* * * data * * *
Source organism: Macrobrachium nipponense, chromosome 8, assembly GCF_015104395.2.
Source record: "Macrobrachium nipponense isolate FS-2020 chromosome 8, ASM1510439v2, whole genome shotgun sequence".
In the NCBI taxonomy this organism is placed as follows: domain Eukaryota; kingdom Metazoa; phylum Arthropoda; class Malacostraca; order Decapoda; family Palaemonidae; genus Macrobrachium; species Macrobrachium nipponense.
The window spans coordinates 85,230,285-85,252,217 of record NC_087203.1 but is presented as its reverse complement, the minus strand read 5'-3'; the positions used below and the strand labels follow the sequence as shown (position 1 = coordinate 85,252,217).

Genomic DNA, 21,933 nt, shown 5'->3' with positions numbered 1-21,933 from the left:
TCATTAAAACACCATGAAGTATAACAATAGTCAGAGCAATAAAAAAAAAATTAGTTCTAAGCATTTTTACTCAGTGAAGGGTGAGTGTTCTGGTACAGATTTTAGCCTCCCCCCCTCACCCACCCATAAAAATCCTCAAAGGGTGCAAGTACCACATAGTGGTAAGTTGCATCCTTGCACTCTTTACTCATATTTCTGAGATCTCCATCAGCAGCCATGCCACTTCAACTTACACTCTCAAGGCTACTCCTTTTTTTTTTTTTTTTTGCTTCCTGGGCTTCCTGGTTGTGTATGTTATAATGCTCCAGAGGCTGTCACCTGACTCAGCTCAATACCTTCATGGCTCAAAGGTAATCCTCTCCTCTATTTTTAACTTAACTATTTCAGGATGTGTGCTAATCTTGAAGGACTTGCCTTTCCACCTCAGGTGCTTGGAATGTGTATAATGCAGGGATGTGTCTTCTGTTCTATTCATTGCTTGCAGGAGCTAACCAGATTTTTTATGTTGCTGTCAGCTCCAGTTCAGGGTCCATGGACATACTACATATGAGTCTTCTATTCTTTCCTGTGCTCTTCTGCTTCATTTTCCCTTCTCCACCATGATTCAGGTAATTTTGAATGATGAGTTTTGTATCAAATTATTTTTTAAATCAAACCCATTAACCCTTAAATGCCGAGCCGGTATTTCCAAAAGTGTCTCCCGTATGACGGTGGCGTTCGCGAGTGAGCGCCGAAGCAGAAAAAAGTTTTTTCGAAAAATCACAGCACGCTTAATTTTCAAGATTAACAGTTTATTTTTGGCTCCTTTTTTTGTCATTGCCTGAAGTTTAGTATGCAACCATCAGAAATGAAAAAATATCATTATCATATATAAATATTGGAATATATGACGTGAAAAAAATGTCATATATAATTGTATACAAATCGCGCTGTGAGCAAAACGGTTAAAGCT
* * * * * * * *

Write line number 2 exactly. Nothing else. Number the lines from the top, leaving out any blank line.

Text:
Source record: "Macrobrachium nipponense isolate FS-2020 chromosome 8, ASM1510439v2, whole genome shotgun sequence".